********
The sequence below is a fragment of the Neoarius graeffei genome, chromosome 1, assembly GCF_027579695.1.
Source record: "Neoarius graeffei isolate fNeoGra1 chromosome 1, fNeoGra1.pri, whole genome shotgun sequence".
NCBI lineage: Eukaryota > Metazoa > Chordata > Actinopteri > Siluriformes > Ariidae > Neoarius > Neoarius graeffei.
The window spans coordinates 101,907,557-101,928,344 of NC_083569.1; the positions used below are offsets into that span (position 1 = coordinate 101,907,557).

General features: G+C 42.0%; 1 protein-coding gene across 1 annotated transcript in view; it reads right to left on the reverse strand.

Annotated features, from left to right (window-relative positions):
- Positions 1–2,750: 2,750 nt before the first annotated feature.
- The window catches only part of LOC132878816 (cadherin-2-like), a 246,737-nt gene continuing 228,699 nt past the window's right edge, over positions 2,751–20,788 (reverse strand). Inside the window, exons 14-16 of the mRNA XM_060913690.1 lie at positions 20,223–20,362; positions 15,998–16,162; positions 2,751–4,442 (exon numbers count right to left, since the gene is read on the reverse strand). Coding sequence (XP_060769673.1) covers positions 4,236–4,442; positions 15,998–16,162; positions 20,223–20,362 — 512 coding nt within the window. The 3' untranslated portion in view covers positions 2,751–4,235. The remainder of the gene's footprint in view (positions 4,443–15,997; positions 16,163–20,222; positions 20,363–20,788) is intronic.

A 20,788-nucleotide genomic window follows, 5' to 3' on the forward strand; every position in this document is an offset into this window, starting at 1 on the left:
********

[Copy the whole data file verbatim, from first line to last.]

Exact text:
The sequence below is a fragment of the Neoarius graeffei genome, chromosome 1, assembly GCF_027579695.1.
Source record: "Neoarius graeffei isolate fNeoGra1 chromosome 1, fNeoGra1.pri, whole genome shotgun sequence".
NCBI lineage: Eukaryota > Metazoa > Chordata > Actinopteri > Siluriformes > Ariidae > Neoarius > Neoarius graeffei.
The window spans coordinates 101,907,557-101,928,344 of NC_083569.1; the positions used below are offsets into that span (position 1 = coordinate 101,907,557).

General features: G+C 42.0%; 1 protein-coding gene across 1 annotated transcript in view; it reads right to left on the reverse strand.

Annotated features, from left to right (window-relative positions):
- Positions 1–2,750: 2,750 nt before the first annotated feature.
- The window catches only part of LOC132878816 (cadherin-2-like), a 246,737-nt gene continuing 228,699 nt past the window's right edge, over positions 2,751–20,788 (reverse strand). Inside the window, exons 14-16 of the mRNA XM_060913690.1 lie at positions 20,223–20,362; positions 15,998–16,162; positions 2,751–4,442 (exon numbers count right to left, since the gene is read on the reverse strand). Coding sequence (XP_060769673.1) covers positions 4,236–4,442; positions 15,998–16,162; positions 20,223–20,362 — 512 coding nt within the window. The 3' untranslated portion in view covers positions 2,751–4,235. The remainder of the gene's footprint in view (positions 4,443–15,997; positions 16,163–20,222; positions 20,363–20,788) is intronic.

A 20,788-nucleotide genomic window follows, 5' to 3' on the forward strand; every position in this document is an offset into this window, starting at 1 on the left: